Torah.org Home Subscribe Services Support Us
  Page title
Print Version

Email this article to a friend

Staying On Your Toes

Yet even after implementing the previous suggestions, it is extremely difficult to avoid invasive thoughts during prayer. Sometimes we invest great effort in advance preparation, and our concentration is nevertheless impeded. After having commenced praying, what can one do to clear his head?

The Sefer Chassidim advises pressing one's toes to the ground and lifting himself slightly off the ground. While he is doing this one should make sure not to lean on the wall. Assuming this position when necessary will banish foreign thoughts from his mind (Sefer Chassidim 28).

At times, grasping an object of kedushah can help us concentrate on our prayers. Some suggest that holding onto his four tzitzis will clear his head of foreign thoughts (Makor Chaim 98,1). A person should utilize whatever methods are at his disposable to help him to concentrate and focus on his prayers.

Praying in Private

When Rabbi Akiva prayed in public he would pray quickly in order not to be a burden on everyone else. However, when he prayed privately he bowed down and prostrated himself and infused his prayers with so much intention, that he would start at one side of the room and conclude on the other (Berachos 31a).

Rabbi Akiva teaches us an important rule for tefillah. When a person is praying alone and in solitude with his Creator, he can express his feeling of closeness to Hashem in whatever way he sees fit. Rabbi Akiva would pray with such fervor that he would literally move across the room while praying.

However, when a person is praying in the public eye, he should be more careful. In that situation, his outward gestures might be a subconscious attempt for drawing attention. He should make an effort not to differ from the rest of the people there (Pri Megadim 95,1 as cited by Mishnah Berurah 95,5).

In general, a Jewish man must try and pray with a minyan, and must be cognizant of how he acts in public. In rare instances or in extenuating circumstances, a man may have to pray in private. He should view these situations as opportunities to reinforce his ties with Hashem.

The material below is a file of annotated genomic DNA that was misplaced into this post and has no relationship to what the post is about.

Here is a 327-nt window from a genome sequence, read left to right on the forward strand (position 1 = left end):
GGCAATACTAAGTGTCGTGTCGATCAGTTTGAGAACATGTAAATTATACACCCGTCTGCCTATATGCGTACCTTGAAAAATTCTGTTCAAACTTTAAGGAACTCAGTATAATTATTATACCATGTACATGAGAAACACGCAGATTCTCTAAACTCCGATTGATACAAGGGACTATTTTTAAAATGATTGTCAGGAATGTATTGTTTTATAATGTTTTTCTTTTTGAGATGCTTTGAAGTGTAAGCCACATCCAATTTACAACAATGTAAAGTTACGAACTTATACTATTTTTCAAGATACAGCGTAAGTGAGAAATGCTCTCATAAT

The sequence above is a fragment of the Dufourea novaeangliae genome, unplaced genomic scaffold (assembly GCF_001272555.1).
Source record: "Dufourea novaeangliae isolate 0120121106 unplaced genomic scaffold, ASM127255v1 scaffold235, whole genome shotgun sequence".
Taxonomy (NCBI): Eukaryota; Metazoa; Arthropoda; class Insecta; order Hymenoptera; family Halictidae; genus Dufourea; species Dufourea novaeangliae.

Women are not obligated to pray with a minyan. They have the advantage of establishing a daily meeting with Hashem in private. Family circumstances permitting, if a woman is able to find a quiet place where she can pray every day, she can use this opportunity to strengthen her relationship with her Creator.


Text Copyright © 2012 by Rabbi Daniel Travis and Torah.org


 






ARTICLES ON REEH:

View Complete List

No Middle Road
Shlomo Katz - 5763

Walk Behind Me
Rabbi Naftali Reich - 5768

At Risk
Rabbi Pinchas Avruch - 5764

ArtScroll

A Jew Is Never Alone
Rabbi Yosef Kalatzky - 5762

A Blessing and a Curse
Rabbi Pinchas Winston - 5768

Seeing is Believing
Rabbi Dovid Green - 5758

> Fortifying One's Belief in G'd
Rabbi Yosef Kalatzky - 5771

See the Reality
Rabbi Berel Wein - 5766

Having a Few Pairs of Glasses
Rabbi Berel Wein - 5764

Looking for a Chavrusah?

A Choice D'var Torah
Rabbi Pinchas Winston - 5764

Soldiers or Do-Gooders?
Rabbi Aron Tendler - 5760

Opportunity for Blessing
Rabbi Chaim Flom - 5767

Frumster - Orthodox Jewish Dating

See, It's A Matter Of Choice
Rabbi Pinchas Winston - 5763

Anti-Semitism
Rabbi Pinchas Winston - 5774

Every Soldier Has His Own Job
Rabbi Pinchas Avruch - 5761

“The Journey of the Soul”
Jon Erlbaum - 0



Project Genesis

Torah.org Home


Torah Portion

Jewish Law

Ethics

Texts

Learn the Basics

Seasons

Features

TORAHAUDIO

Ask The Rabbi

Knowledge Base




Help

About Us

Contact Us



Free Book on Geulah!




Torah.org Home
Torah.org HomeCapalon.com Copyright Information